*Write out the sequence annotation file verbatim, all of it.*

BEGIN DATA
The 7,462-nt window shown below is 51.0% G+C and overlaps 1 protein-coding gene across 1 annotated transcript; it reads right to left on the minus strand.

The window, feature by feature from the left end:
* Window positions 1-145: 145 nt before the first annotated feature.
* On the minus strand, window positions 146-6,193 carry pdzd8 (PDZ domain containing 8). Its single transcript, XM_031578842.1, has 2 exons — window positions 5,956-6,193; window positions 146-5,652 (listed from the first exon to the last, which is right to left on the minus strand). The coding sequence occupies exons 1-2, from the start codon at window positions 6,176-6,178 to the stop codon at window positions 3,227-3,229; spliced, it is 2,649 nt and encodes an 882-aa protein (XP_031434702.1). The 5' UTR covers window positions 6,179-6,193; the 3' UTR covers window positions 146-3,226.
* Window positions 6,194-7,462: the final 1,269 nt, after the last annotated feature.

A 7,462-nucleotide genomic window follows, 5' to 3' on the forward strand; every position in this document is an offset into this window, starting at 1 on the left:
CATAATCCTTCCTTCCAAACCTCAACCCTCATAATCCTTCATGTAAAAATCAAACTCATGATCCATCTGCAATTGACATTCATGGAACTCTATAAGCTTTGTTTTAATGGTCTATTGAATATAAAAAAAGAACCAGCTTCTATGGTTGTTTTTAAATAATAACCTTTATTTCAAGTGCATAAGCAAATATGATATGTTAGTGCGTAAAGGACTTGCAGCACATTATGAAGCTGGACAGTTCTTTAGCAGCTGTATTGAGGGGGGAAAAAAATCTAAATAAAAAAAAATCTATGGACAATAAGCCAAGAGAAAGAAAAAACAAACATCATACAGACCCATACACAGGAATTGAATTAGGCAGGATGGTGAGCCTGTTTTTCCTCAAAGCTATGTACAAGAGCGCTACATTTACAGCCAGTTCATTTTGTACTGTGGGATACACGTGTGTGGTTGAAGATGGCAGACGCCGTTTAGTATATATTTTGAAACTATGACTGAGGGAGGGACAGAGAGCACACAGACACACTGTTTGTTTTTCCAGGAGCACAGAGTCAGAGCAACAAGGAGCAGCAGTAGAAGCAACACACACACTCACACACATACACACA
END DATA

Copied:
The 7,462-nt window shown below is 51.0% G+C and overlaps 1 protein-coding gene across 1 annotated transcript; it reads right to left on the minus strand.

The window, feature by feature from the left end:
* Window positions 1-145: 145 nt before the first annotated feature.
* On the minus strand, window positions 146-6,193 carry pdzd8 (PDZ domain containing 8). Its single transcript, XM_031578842.1, has 2 exons — window positions 5,956-6,193; window positions 146-5,652 (listed from the first exon to the last, which is right to left on the minus strand). The coding sequence occupies exons 1-2, from the start codon at window positions 6,176-6,178 to the stop codon at window positions 3,227-3,229; spliced, it is 2,649 nt and encodes an 882-aa protein (XP_031434702.1). The 5' UTR covers window positions 6,179-6,193; the 3' UTR covers window positions 146-3,226.
* Window positions 6,194-7,462: the final 1,269 nt, after the last annotated feature.

A 7,462-nucleotide genomic window follows, 5' to 3' on the forward strand; every position in this document is an offset into this window, starting at 1 on the left:
CATAATCCTTCCTTCCAAACCTCAACCCTCATAATCCTTCATGTAAAAATCAAACTCATGATCCATCTGCAATTGACATTCATGGAACTCTATAAGCTTTGTTTTAATGGTCTATTGAATATAAAAAAAGAACCAGCTTCTATGGTTGTTTTTAAATAATAACCTTTATTTCAAGTGCATAAGCAAATATGATATGTTAGTGCGTAAAGGACTTGCAGCACATTATGAAGCTGGACAGTTCTTTAGCAGCTGTATTGAGGGGGGAAAAAAATCTAAATAAAAAAAAATCTATGGACAATAAGCCAAGAGAAAGAAAAAACAAACATCATACAGACCCATACACAGGAATTGAATTAGGCAGGATGGTGAGCCTGTTTTTCCTCAAAGCTATGTACAAGAGCGCTACATTTACAGCCAGTTCATTTTGTACTGTGGGATACACGTGTGTGGTTGAAGATGGCAGACGCCGTTTAGTATATATTTTGAAACTATGACTGAGGGAGGGACAGAGAGCACACAGACACACTGTTTGTTTTTCCAGGAGCACAGAGTCAGAGCAACAAGGAGCAGCAGTAGAAGCAACACACACACTCACACACATACACACA